In gold-rush-era San Francisco, bars lined every block of the Barbary Coast, the area where pioneer mixologists -- back when they were called bartenders -- honed their craft. Rye whiskey was their staple. A hundred years later, a visitor would have been lucky to find one or two rye labels on the shelves of bars in major U.S. cities; bourbon had taken over as the American whiskey.
Over the past few years, though, rye has emerged as a go-to craft spirit of the moment. Interest in its production also has come back, as small artisanal distillers have popped up across the country, referencing old recipes and archaeological records to create new spirits strongly rooted in tradition. And big whiskey companies that mostly make bourbon are not only bottling small batches of specialty rye, but also offering tours to spirit enthusiasts.
In spring, I went in search of these distillers, from San Francisco to Mount Vernon, George Washington's Virginia estate, and found not just a rye revival but also pieces of history that for the most part had been lost: Americana through the golden prism of rye whiskey.
In one case, it turns out, history tastes like "wet forest with a turpentine finish." That's according to my notes, after sampling a rare stash of pre-Prohibition rye with Bruce Joseph, the master distiller at Anchor Distilling in San Francisco.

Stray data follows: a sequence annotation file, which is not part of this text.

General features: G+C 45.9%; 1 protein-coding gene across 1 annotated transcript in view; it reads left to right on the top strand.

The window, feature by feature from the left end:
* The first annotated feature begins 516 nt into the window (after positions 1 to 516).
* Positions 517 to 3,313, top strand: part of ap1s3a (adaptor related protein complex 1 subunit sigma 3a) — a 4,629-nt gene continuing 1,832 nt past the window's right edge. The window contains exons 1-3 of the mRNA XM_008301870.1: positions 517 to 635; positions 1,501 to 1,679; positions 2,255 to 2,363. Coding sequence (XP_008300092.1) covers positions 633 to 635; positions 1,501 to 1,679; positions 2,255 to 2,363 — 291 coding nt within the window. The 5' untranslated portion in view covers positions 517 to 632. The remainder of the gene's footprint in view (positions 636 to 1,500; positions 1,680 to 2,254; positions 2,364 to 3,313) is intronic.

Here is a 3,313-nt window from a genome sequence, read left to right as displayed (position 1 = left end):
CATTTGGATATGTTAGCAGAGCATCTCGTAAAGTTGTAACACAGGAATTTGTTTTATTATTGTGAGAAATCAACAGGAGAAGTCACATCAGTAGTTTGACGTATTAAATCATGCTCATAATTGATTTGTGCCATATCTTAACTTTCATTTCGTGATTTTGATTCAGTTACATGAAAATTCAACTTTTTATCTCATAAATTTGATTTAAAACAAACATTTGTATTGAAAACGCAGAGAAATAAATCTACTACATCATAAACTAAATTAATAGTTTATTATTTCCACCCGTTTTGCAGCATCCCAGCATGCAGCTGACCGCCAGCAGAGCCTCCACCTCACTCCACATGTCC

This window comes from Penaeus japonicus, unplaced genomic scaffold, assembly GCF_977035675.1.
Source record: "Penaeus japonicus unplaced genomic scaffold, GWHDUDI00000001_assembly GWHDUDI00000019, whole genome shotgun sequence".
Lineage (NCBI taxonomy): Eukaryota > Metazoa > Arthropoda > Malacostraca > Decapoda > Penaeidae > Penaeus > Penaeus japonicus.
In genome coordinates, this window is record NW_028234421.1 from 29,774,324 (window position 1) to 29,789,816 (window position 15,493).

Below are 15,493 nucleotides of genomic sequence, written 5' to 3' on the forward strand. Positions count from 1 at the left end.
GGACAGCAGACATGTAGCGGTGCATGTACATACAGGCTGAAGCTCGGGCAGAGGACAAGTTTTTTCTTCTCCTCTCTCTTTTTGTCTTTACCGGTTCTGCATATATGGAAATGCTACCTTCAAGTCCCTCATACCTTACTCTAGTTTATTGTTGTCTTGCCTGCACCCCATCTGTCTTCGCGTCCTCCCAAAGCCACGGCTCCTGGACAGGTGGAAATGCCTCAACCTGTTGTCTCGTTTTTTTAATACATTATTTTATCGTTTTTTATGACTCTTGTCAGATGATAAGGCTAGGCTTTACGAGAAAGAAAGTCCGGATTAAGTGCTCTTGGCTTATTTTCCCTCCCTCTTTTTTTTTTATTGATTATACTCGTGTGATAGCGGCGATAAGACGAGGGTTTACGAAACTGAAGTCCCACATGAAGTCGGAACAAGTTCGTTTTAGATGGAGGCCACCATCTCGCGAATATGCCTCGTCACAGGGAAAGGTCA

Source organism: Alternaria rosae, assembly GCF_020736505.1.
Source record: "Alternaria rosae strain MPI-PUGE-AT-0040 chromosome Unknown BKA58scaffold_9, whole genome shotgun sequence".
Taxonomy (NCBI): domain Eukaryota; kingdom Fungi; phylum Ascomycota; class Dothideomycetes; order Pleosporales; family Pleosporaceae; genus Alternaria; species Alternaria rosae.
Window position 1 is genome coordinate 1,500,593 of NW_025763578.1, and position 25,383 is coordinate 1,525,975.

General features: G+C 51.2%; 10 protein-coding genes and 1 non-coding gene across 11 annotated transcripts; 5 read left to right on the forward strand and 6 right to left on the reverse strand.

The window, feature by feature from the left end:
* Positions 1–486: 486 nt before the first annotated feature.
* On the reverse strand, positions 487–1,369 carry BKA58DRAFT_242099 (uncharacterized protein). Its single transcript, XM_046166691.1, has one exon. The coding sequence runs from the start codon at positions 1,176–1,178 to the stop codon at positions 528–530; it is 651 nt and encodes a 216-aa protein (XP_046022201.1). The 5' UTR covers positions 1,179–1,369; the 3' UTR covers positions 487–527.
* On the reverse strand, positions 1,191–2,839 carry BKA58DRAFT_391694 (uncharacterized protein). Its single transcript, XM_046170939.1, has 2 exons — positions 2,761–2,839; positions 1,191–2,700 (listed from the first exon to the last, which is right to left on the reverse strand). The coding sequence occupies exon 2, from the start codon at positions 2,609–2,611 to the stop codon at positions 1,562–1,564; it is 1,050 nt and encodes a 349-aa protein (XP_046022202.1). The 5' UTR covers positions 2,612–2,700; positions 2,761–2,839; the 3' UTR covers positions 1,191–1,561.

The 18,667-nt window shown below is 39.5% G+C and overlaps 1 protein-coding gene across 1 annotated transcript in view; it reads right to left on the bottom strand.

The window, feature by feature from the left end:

Eighteen years ago, Anchor was the first to dust off historic recipes and make rye in the style of George Washington more than 200 years ago: with small copper pot stills and little aging, which mellows the spirit. At the time of Washington's death, in 1799, his estate was the largest producer of whiskey in the country, turning out 11,000 gallons a year.
So, why rye? Rye whiskey is made from fermented mashed grain that is at least 51 percent rye (a legal requirement), and has a peppery, complex flavor imparted from the grain; bourbon is at least 51 percent corn, and has a corresponding caramel sweetness.